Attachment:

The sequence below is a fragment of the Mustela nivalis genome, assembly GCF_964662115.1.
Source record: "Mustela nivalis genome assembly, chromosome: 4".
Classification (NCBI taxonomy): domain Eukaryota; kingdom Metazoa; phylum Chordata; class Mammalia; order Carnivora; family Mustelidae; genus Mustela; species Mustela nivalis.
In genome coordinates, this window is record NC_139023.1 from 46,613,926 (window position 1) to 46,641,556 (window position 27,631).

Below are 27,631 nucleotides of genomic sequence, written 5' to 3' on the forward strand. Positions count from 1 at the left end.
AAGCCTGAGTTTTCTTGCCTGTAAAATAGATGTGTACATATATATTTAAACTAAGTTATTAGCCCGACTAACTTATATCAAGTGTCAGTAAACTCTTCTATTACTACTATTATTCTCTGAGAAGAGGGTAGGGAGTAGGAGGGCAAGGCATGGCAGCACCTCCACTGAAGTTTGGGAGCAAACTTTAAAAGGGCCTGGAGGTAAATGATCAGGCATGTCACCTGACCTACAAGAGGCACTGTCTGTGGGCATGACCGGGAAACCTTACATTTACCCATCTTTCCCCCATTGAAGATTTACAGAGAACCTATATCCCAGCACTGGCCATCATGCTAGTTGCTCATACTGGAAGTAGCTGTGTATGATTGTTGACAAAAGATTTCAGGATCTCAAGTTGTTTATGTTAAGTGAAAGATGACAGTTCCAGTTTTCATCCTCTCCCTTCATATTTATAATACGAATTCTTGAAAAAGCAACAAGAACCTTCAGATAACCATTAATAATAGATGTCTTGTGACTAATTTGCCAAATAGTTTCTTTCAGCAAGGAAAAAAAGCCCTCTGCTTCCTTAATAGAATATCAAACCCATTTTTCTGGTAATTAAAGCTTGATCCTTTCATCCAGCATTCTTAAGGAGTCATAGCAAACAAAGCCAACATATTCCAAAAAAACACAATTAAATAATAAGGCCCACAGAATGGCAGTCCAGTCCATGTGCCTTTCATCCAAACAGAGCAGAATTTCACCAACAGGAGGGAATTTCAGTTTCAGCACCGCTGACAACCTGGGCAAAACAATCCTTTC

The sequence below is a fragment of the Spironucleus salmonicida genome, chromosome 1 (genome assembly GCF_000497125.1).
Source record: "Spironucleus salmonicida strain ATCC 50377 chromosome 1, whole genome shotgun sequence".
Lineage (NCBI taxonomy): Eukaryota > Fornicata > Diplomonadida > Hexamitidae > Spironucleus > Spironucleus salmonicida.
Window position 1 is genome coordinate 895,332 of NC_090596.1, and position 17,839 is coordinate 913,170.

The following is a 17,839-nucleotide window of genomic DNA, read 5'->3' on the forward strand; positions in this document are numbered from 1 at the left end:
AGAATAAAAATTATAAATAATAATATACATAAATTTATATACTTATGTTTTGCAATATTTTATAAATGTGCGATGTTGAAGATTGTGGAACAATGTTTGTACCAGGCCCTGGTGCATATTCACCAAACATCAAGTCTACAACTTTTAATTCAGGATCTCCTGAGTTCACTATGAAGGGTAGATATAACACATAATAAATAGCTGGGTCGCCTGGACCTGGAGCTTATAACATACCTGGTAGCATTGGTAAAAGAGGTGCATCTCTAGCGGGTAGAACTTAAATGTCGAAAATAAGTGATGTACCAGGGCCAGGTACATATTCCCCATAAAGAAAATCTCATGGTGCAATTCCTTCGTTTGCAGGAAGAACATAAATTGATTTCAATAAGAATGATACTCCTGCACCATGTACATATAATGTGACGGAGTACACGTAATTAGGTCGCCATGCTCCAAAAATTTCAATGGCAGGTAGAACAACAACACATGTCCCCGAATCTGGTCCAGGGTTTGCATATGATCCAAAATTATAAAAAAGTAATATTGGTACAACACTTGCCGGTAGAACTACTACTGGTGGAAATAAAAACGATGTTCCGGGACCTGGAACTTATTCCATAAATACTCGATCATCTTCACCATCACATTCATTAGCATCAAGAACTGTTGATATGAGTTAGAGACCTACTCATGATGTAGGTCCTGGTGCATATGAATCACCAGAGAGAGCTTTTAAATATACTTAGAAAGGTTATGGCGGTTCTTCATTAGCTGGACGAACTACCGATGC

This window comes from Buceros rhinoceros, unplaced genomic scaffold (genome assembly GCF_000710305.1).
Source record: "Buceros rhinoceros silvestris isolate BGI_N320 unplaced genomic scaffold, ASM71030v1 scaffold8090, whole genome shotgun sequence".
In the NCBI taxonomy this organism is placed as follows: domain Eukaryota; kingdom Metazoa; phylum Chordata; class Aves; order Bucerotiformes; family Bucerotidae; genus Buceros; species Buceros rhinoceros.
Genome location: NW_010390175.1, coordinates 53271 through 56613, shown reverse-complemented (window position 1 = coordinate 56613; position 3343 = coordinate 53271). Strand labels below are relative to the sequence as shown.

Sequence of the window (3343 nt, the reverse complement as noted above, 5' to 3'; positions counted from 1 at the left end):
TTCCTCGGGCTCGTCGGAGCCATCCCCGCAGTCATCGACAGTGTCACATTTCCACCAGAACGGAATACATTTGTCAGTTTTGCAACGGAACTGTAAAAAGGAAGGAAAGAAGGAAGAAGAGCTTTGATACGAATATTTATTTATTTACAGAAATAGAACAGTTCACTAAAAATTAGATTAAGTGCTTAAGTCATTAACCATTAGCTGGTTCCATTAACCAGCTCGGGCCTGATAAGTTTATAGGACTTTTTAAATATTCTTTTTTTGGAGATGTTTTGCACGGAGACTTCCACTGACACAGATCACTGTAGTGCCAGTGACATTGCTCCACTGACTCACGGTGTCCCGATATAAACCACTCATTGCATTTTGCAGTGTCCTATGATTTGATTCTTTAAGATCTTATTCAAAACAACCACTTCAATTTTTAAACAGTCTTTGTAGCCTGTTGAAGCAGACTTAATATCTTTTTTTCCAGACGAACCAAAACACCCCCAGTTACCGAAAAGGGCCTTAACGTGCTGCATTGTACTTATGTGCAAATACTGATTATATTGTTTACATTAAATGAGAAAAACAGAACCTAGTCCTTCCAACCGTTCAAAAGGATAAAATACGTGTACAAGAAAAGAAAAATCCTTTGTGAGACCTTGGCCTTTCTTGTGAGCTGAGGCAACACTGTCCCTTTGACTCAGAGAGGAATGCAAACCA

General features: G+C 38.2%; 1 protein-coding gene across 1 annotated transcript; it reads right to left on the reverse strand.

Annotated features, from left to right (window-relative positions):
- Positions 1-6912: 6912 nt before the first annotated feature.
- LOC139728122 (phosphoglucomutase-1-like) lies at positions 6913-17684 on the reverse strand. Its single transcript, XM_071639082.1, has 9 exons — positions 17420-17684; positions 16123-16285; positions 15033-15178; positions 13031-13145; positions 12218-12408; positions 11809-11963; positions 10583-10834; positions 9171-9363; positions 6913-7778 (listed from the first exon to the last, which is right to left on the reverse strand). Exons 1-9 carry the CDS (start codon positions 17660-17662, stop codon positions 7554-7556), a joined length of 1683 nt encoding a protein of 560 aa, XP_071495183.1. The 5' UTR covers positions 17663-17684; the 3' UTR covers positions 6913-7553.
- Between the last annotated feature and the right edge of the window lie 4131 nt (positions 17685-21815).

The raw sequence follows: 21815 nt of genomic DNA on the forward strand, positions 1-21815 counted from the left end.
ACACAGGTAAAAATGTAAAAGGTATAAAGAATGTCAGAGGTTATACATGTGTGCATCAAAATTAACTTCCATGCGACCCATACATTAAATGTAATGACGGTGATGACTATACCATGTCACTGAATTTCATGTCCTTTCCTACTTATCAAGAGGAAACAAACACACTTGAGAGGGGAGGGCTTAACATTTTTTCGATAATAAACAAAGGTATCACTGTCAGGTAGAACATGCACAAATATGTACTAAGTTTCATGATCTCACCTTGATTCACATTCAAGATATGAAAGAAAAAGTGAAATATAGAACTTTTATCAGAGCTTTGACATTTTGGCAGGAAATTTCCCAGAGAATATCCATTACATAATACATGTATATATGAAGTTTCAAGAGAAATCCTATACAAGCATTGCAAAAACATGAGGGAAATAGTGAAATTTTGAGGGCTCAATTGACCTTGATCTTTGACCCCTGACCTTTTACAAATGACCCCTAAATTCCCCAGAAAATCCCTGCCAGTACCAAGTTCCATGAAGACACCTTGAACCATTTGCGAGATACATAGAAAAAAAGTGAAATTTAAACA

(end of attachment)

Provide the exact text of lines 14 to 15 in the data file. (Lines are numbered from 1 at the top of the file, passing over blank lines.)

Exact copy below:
Source record: "Buceros rhinoceros silvestris isolate BGI_N320 unplaced genomic scaffold, ASM71030v1 scaffold8090, whole genome shotgun sequence".
In the NCBI taxonomy this organism is placed as follows: domain Eukaryota; kingdom Metazoa; phylum Chordata; class Aves; order Bucerotiformes; family Bucerotidae; genus Buceros; species Buceros rhinoceros.